@Michelle, Thank you for the feedback. That helps. I saw it at the airport last week on a work trip. (My “habit” when I travel is to buy a new book) I read the jacket and picked up on the story a bit and that’s why I hesitated. Something to “read” vs something to read.
Brave by Rose McGowan.
On writing by Stephen King. Also anything Brene Brown
I really enjoyed Devil in the White City by Erik Larsen
Agreed. Fantastic read
Evicted: Poverty and Profit in the American City by Matthew Desmond
I read that one. Excellent!
Yes. Evicted was probably the best nonfiction I read last year.
This is on my tbr list. Currently reading Prairie Fires, and plan to read Little Fires Everywhere soon. My reading list is hotting up!
Dark Tide by Stephen Puleo
The Killers of the Flower Moon
The Power of Myth Bill Moyers and Joseph Campbell
Into Thin Air was amazing – doesn’t get much better. Into the Wild was good too.
Agreed. That was the first book of his I read. How did you like Under The Banner of Heaven?
I never read that one. I’ll see if its on my TBR on goodreads. Into Thin Air was a masterpiece of adventure journalism. What’s your fav?
For a long time it was Into Thin Air, that’s how I was introduced to him via Outside Magazine, but then I read Under the Banner of Heaven…completely different stories, though. It was just a fascinating read. His writing draws me in.
When I googled his name to remind myself what I had read of his (remembering Into Thin Air, Into the Wild, Under The Banner…) was surprised to realize he has others I haven’t and have now added to my TBR So, I think it’s a tie between the first two for now. Into the Wild, though I definitely enjoyed…Basically haven’t read one of his I don’t like 🙂
What’s your favorite of his? aka which one should I read next?
I probably like Into the Wild the best simply for the human drama element of Christopher McCandless and his journeys during his short life – I found him fascinating, and I was moved. But, as far as a pure adventure story, Into Thin Air is it! I haven’t read much more from Karkauer unfortunately, but I will start with Under The Banner of Heaven. I heard Missoula: Rape and the Justice System in a College Town by Jon Krakauer is a very good book as well if you want to try that. I am open to reading anything – but I like history, biographies and human dramas the best. I think that is why I like Krakauer books – he is up my alley. I am always on the look out for the next good book – no better way than asking others. Goodreads is a excellent source as well.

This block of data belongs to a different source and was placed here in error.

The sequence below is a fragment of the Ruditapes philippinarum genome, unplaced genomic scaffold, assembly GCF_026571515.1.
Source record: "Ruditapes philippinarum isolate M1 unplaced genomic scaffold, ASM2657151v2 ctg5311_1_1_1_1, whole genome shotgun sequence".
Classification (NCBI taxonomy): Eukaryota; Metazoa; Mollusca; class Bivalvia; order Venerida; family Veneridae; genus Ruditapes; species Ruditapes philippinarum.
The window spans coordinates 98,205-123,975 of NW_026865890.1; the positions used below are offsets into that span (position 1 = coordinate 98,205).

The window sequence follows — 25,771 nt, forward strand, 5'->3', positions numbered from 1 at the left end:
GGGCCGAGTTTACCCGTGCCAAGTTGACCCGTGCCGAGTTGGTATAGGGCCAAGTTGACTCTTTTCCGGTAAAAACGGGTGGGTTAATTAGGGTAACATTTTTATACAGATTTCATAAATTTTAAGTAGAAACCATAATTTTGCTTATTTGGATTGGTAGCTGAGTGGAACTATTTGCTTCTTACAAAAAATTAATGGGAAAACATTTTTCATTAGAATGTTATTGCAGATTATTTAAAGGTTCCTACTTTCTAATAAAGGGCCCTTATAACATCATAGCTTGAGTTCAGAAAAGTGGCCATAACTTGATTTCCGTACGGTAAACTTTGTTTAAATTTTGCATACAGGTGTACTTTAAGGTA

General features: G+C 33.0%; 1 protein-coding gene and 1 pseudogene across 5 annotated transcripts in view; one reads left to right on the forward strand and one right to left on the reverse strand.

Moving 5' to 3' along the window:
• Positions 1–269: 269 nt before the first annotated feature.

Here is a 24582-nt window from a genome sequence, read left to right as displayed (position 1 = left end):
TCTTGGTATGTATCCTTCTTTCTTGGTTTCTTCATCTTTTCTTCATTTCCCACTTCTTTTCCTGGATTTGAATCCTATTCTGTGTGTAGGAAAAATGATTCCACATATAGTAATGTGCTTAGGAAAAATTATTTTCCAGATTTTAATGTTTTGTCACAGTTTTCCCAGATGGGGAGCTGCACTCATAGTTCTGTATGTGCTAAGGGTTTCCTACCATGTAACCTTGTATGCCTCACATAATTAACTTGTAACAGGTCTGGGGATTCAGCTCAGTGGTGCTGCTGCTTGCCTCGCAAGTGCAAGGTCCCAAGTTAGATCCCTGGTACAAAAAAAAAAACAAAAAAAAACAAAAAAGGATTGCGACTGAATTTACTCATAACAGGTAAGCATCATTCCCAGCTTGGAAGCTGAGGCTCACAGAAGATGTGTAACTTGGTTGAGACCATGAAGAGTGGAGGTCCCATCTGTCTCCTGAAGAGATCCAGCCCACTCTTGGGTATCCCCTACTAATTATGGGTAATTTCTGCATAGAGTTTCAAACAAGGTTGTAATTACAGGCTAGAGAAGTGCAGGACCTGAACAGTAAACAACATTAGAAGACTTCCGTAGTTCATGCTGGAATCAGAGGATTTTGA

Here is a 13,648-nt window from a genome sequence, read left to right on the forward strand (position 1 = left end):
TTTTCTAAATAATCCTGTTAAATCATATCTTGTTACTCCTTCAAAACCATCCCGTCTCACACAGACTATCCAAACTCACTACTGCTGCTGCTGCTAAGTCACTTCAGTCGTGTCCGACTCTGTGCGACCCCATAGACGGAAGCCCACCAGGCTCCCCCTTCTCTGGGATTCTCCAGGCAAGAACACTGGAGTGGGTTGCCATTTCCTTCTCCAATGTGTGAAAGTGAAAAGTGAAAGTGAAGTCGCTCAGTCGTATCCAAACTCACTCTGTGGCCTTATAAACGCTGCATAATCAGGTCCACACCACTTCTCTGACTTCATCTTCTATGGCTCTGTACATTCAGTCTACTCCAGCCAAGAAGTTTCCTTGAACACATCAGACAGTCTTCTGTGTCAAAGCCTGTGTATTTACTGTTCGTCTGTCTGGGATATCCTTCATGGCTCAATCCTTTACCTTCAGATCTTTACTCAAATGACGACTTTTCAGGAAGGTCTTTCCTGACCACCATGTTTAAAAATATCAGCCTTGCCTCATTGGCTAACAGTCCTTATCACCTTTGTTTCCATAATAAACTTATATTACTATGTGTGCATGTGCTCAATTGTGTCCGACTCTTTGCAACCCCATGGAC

The Line Becomes a River by Francisco Cantu
Revolution Song by Russell Shorto.
Nothing Is True and Everything Is Possible by Peter Pomerantsev
That looks interesting. I added it to my TBR.
Tell me about it
Elizabeth Stepp Written by a Brit with Russian ties. He went to Russia to work in the state media there. He tells lots of stories about modern day Russia and what it is like to live there. There is, of course, a whole lot of corruption. 🙂 I enjoyed it a lot. It isn’t really long and I just sped through it. I hope the author will write another book. He is an excellent writer.
Currently reading PRIZE by D Yergin. It is a book about Greed and power from OIL, was awarded Pulitzer too.
But my favorite non fic is Why Nations Fail by Acemoglu & Robinson. It asked why Nogales, AZ is economically better than Nogales, Mex? While mostly both share the same culture, music, language, race etc.
Redeeming love… It’s a must read life changing read
Great post @Mitchell, saving this link to add to my list. Thanks!
Logical family–armisteAd maupin; when we rise- Cleve jones
The Importance of Living by Lin Yutang
Five Days at Memorial: Life and Death in a Storm-Ravaged Hospital by Sheri Fink. Our book club read it and we all loved it.
The Other Slavery, The Uncovered Story of Indian Enslavement in America, by Andres Resendez. History unknown to most Americans. Ran from the 1500’s up to the 20th century. Astonishing.
Killers of the Flower Moon.
Prisoners of Geography, Notes From a Foreign Country : An American Abroad in a Post-American World, Can’t We Talk About Something More Pleasant?
The Millionaire Next Door
The Boys in the Boat
Grant by Ron Chernow (I’m close to finishing it.)
I finished that in January- it’s a beast. Grant got a bad rap, glad Chrenow redeemed him.
I love Anne Lamott’s books, especially “Traveling Mercies.” She’s so inspirational and yet so down to earth. She embodies the notion of grace. I’m so grateful.
-The Line Becomes a River – Dispatches From The Boarder by Francisco Cantu
The author writes of growing up along the Mexican border and working as a Border Control agent
Wild Things -The Joy of Reading Children’s Literature as an Adult by Bruce Handy
Lost Connections: Uncovering the Real Causes of Depression – and the Unexpected Solutions by Johan Nihri
@Tracy Really good? Not depressing?
@Natalie no. Really interesting perspective on use of medication to treat depression and how it could be better treated by engaging with others and getting involved in making positive changes in our communities.
The Spirit Catches You and You Fall Down
this one got good ratings on Goodreads.
Playing with Fire: the 1968 Election and the Transformation of Politics by Lawrence O’Donnell.